As people progress through their careers, typically, their needs for financial services change as well. This natural evolution occurs for professionals, entrepreneurs and business owners -- as you advance along the wealth continuum, the complexity of your financial situation increases. And while there is no one-size-fits-all solution, given the different challenges people face, there are many common issues individuals encounter along the way.
The beginning of your wealth journey...
At the beginning of the continuum is where the majority of Americans find themselves. These individuals have a net worth of less than $1 million, typically have limited experience investing, and have likely earned the majority, if not all of their money, themselves. These individuals are considered "mass market" by practitioners in the financial services industry.
The advisers who focus on this segment often work for brokerage firms and insurance companies and are usually compensated, at least in part, by commissions. This often leaves mass market clients grossly underserved, as there can be a substantial gap between "suitable" and "fiduciary" counsel. These terms describe the extent to which a financial adviser is required to provide advice that is in the best interest of the client.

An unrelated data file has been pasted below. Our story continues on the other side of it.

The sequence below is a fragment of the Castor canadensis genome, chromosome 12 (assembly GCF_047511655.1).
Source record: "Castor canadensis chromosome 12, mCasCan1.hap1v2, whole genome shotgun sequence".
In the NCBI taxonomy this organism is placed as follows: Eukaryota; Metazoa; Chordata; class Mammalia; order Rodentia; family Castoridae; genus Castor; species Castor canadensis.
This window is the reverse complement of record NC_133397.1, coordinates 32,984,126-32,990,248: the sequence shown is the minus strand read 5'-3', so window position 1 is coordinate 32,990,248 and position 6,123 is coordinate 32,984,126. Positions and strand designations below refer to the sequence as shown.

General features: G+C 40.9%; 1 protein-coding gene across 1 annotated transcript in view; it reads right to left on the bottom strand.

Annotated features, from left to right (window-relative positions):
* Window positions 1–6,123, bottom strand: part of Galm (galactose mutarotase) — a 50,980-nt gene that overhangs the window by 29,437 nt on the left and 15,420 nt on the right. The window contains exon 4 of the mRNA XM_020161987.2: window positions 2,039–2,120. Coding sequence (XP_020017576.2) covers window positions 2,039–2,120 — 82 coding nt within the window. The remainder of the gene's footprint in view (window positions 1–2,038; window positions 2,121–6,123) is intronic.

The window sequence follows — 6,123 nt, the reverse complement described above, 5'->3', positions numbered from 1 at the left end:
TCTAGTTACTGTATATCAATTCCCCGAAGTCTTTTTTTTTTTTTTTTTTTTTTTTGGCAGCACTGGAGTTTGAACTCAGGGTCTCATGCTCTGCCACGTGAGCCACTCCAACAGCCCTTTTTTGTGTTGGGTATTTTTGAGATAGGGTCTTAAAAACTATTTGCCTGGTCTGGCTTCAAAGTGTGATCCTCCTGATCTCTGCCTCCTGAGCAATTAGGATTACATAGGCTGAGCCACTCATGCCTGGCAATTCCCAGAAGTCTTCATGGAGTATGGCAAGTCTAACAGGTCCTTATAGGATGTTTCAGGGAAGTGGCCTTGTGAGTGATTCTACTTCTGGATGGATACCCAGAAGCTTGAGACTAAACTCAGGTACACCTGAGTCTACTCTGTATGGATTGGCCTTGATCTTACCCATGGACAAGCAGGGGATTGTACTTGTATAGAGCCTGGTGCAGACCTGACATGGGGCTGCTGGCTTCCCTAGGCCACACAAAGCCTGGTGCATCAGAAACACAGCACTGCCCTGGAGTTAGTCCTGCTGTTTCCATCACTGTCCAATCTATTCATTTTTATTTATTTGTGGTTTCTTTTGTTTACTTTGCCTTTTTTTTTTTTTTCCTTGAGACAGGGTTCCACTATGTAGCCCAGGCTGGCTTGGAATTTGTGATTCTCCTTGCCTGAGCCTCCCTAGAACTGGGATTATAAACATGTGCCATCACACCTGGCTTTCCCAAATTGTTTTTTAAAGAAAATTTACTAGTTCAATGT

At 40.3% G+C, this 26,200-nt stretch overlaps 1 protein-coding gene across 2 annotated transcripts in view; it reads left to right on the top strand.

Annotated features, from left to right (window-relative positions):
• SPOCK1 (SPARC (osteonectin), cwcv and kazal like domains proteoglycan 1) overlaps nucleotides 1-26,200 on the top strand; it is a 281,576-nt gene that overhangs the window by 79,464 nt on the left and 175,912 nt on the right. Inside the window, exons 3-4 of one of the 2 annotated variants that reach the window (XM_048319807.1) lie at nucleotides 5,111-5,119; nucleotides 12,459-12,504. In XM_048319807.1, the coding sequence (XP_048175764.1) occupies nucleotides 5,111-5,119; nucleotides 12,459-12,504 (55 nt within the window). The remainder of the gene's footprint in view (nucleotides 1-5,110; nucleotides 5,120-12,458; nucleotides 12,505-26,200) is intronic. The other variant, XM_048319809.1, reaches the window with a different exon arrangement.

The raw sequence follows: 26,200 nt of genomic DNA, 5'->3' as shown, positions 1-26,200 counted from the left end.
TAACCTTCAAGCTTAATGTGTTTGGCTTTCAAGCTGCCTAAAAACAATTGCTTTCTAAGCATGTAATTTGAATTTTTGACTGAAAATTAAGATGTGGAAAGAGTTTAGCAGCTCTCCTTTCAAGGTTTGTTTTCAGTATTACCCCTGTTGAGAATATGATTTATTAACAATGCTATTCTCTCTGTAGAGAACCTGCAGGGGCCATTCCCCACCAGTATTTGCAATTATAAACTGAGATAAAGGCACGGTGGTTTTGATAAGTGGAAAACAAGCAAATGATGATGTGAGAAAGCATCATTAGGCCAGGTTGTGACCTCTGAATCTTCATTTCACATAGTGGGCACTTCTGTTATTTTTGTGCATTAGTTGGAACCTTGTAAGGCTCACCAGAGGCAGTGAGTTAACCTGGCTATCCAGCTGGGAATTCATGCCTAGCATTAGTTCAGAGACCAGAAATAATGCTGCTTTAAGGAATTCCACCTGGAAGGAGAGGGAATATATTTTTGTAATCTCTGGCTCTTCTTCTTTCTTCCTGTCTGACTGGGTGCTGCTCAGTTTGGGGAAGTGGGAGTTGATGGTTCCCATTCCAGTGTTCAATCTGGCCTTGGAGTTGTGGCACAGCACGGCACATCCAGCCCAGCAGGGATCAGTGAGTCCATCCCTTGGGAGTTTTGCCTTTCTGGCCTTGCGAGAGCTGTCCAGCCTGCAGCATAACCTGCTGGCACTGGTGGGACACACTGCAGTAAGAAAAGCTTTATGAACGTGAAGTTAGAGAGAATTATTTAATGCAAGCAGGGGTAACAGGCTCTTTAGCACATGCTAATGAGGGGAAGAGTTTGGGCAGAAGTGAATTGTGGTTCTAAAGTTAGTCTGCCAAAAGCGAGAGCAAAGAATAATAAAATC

An insurance agent or a broker dealer typically works under the suitability standard, which means that the products they recommend must be suitable for the client's stated goals, but it does not mean that they are necessarily the lowest cost, or most appropriate option available. A registered investment advisor (RIA) operates under the more stringent fiduciary standard, which means that any recommendation they make is required by law to be in the client's best interest.